Just read about the tragedy of Ms. Huang who went river tracing at Hualien, Taiwan, which unfortunately took her life, and it reminded me of my own encounter with death.
It was a rainy day, and I was already 4(?) months into my trip in Central America. Might have been too used to the sight of bloated rivers by then that I did not even think much about the activities that I will be doing or the potential danger that i might face. The guides did not mention anything about the condition either.
With the “just do it” attitude, we followed the guide without any questions – hiked to the viewpoint, swam at beautiful natural pools, and explored a cave (which was totally awesome by the way), before finally heading down to Rio Cahabón for river tubing. Just to sit more comfortably in the tube, I stupidly took off my life jacket and placed it on my lap instead. dumb move. I was not even good at swimming and the river was full full full at that time.
I don’t know how this works but, strangely, I was moving rather slow compared to the fast-flowing river and the rest of the group were soon all ahead of me. They would turn and shout instructions at times. So at one point, they were shouting “move to the right” since there was a small dip in the middle. I kept paddling and paddling, not knowing how “right” should I go and they were all too far away from me to gauge ): Then I flipped out of my tube when I hit this shallow part but quickly grabbed on to it. So my entire body was in contact with the water now, and we (the tube and I) continued to be carried away by the water, looking at my red life jacket as if it was being swallowed.
Then there was this skinny tree trunk sticking out from the woods, which I luckily hit(!!), and the tube got stuck there. Holding on to my dear life as the force of the water kept pushing my head under it and I my hands would slip off the tube anytime as the diameter was too big for me to hold onto properly. Think I was crying at this point as I seriously thought that I was gonna drown. I couldn’t even shout for help as I struggled to keep my head above the water.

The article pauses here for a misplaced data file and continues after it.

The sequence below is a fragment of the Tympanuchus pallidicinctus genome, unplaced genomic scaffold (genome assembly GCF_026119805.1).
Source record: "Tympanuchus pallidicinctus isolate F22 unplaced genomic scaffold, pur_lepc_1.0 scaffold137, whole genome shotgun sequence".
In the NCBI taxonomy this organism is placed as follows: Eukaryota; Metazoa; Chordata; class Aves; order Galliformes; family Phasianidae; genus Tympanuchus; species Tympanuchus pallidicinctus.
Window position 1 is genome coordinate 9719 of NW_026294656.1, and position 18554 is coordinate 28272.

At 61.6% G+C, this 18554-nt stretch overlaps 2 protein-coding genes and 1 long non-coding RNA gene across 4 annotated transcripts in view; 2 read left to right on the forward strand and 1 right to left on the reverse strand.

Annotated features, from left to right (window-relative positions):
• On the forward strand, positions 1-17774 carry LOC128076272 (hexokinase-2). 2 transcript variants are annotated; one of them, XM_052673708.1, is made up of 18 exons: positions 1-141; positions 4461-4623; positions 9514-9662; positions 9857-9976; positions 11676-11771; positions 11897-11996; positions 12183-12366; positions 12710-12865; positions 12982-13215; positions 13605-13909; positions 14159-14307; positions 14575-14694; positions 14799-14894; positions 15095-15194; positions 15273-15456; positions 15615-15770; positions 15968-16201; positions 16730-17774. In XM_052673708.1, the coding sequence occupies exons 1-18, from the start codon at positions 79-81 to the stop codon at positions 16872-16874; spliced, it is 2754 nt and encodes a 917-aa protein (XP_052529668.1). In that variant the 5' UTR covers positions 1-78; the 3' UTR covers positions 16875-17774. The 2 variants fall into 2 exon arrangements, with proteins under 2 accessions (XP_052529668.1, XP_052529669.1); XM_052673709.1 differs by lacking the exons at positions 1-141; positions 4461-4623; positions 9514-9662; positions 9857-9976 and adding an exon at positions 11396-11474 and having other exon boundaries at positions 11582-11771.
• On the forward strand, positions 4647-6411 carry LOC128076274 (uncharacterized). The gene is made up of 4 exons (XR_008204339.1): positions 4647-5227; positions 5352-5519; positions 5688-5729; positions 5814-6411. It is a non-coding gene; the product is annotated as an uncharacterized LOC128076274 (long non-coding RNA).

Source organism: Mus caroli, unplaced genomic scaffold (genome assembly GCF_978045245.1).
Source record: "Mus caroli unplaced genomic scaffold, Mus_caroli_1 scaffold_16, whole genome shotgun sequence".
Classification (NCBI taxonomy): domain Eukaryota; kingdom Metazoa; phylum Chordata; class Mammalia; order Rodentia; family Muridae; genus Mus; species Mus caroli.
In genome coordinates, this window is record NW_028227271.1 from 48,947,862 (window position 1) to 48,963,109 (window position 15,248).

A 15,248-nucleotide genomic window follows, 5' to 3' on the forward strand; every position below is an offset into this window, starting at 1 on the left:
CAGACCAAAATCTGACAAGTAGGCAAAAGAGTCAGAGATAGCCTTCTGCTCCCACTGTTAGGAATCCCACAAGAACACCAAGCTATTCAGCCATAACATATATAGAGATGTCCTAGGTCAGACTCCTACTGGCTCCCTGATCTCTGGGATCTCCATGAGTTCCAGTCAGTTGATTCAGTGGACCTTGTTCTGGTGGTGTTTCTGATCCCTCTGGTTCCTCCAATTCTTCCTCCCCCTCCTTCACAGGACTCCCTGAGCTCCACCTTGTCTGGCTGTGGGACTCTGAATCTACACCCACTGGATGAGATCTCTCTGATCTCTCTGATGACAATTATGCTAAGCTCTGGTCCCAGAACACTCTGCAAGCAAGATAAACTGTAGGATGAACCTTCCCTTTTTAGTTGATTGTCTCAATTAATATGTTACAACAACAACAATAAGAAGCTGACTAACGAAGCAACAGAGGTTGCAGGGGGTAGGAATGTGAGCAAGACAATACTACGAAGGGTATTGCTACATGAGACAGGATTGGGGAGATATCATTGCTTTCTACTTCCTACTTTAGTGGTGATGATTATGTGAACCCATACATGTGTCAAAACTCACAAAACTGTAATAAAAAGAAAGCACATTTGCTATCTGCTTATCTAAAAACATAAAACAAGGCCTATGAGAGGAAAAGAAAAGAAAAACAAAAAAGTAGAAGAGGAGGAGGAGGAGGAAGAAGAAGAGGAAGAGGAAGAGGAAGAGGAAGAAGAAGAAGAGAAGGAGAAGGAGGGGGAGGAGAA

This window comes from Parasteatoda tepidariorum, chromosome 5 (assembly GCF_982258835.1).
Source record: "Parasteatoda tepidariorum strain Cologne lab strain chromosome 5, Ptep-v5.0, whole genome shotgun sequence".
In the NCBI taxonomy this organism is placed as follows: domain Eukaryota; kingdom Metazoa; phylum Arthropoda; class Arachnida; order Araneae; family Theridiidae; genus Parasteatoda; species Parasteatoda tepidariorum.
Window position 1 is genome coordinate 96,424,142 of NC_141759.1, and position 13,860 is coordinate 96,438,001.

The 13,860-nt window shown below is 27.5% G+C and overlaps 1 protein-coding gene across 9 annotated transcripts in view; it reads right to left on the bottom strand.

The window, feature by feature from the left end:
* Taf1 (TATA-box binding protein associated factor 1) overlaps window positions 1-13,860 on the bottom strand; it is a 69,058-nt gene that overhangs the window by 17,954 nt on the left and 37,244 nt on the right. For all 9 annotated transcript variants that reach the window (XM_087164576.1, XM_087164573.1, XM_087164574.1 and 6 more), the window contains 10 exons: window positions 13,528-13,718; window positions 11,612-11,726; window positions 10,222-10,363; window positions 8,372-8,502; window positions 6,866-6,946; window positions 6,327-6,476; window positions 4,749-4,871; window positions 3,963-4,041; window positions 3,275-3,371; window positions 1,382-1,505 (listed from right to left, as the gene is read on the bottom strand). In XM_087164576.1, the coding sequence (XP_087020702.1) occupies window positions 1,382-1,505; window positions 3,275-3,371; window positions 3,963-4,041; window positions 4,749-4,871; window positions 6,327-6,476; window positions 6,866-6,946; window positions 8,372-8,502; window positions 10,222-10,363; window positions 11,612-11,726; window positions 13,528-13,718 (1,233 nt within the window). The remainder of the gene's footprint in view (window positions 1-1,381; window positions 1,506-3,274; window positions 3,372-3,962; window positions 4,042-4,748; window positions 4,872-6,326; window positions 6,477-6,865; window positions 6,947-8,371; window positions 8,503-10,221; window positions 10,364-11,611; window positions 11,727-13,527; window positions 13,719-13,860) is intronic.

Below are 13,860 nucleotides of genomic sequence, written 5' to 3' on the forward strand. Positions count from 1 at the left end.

My hand was slowly running out of strength, but no one was in sight no matter how long I waited. So I gave a quick thought to how I can escape from this and dived into water before I pulled the tube under the tree branch from the other side – it was a gamble. A huge one. My hands could have slipped away from the tube when I went under, and I would have drown with no life jacket nor the tube to hold. But luckily I managed, that is why I am still here writing about it. Kept on kicking myself towards the mangrove where I can stop and rest after escaping from the force of the river – totally drained.
The only voice I heard throughout the ordeal was of my then partner’s, the only person who stopped and came to me through the forest. Going through such an experience, you could imagine it was like the knight arrived. I wouldn’t want to go on that river anymore, at least not by myself, and I was stuck in the middle of nowhere, so I was very fortunate to have him there beside me.